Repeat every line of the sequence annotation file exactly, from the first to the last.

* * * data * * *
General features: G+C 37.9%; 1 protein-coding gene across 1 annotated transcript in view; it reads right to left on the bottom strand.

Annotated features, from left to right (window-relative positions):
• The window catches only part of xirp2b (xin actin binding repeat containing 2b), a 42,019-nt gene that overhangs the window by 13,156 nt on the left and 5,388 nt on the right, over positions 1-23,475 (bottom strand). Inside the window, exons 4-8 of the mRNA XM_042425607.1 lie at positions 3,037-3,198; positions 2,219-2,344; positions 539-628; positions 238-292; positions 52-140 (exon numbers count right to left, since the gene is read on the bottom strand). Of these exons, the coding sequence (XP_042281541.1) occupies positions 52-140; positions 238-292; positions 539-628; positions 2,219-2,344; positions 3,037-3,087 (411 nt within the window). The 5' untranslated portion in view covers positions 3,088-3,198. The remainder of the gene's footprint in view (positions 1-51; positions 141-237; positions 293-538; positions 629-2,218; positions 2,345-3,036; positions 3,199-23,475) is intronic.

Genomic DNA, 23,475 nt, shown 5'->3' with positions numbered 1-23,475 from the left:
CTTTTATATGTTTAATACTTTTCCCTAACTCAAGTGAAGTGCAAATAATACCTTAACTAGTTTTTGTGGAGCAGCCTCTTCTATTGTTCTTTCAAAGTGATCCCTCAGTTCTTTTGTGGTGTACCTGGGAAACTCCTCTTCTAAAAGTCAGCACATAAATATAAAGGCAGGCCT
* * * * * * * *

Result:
General features: G+C 37.9%; 1 protein-coding gene across 1 annotated transcript in view; it reads right to left on the bottom strand.

Annotated features, from left to right (window-relative positions):
• The window catches only part of xirp2b (xin actin binding repeat containing 2b), a 42,019-nt gene that overhangs the window by 13,156 nt on the left and 5,388 nt on the right, over positions 1-23,475 (bottom strand). Inside the window, exons 4-8 of the mRNA XM_042425607.1 lie at positions 3,037-3,198; positions 2,219-2,344; positions 539-628; positions 238-292; positions 52-140 (exon numbers count right to left, since the gene is read on the bottom strand). Of these exons, the coding sequence (XP_042281541.1) occupies positions 52-140; positions 238-292; positions 539-628; positions 2,219-2,344; positions 3,037-3,087 (411 nt within the window). The 5' untranslated portion in view covers positions 3,088-3,198. The remainder of the gene's footprint in view (positions 1-51; positions 141-237; positions 293-538; positions 629-2,218; positions 2,345-3,036; positions 3,199-23,475) is intronic.

Genomic DNA, 23,475 nt, shown 5'->3' with positions numbered 1-23,475 from the left:
CTTTTATATGTTTAATACTTTTCCCTAACTCAAGTGAAGTGCAAATAATACCTTAACTAGTTTTTGTGGAGCAGCCTCTTCTATTGTTCTTTCAAAGTGATCCCTCAGTTCTTTTGTGGTGTACCTGGGAAACTCCTCTTCTAAAAGTCAGCACATAAATATAAAGGCAGGCCT